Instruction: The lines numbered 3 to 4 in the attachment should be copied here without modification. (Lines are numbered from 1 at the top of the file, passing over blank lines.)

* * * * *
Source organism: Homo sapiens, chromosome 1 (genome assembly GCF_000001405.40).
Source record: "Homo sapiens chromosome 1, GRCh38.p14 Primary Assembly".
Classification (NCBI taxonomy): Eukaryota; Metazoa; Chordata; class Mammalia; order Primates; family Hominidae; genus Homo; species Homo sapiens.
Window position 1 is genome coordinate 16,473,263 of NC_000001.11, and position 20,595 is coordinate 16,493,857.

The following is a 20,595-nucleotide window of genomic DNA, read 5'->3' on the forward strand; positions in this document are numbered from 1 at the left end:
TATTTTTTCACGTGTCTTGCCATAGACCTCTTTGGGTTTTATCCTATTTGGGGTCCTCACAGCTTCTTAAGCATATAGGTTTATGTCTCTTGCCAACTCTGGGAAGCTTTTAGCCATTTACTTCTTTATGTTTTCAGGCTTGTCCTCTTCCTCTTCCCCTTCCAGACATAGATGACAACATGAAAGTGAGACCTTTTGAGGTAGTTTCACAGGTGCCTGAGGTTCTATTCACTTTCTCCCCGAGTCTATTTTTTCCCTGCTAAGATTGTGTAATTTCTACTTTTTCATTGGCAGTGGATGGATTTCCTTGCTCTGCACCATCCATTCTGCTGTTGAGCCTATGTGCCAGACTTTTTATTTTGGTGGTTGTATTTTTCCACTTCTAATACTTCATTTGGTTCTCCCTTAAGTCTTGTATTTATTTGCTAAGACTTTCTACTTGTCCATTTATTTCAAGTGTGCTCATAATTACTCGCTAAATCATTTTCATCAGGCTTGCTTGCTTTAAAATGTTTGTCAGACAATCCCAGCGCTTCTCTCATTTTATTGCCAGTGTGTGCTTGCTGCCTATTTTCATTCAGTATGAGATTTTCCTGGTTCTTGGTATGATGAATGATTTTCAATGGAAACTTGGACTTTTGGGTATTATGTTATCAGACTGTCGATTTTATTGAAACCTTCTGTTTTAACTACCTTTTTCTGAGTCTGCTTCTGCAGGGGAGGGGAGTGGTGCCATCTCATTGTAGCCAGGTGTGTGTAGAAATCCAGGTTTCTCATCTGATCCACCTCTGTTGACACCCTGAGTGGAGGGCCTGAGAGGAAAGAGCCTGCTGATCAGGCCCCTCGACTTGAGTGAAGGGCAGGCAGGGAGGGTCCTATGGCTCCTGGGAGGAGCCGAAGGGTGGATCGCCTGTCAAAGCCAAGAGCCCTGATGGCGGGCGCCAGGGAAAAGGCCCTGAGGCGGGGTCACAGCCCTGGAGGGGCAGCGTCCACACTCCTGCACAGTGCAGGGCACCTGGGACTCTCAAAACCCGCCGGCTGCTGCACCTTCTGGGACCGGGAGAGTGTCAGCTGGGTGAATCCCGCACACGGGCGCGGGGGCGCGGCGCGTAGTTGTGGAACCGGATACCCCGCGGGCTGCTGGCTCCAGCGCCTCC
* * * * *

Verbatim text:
Classification (NCBI taxonomy): Eukaryota; Metazoa; Chordata; class Mammalia; order Primates; family Hominidae; genus Homo; species Homo sapiens.
Window position 1 is genome coordinate 16,473,263 of NC_000001.11, and position 20,595 is coordinate 16,493,857.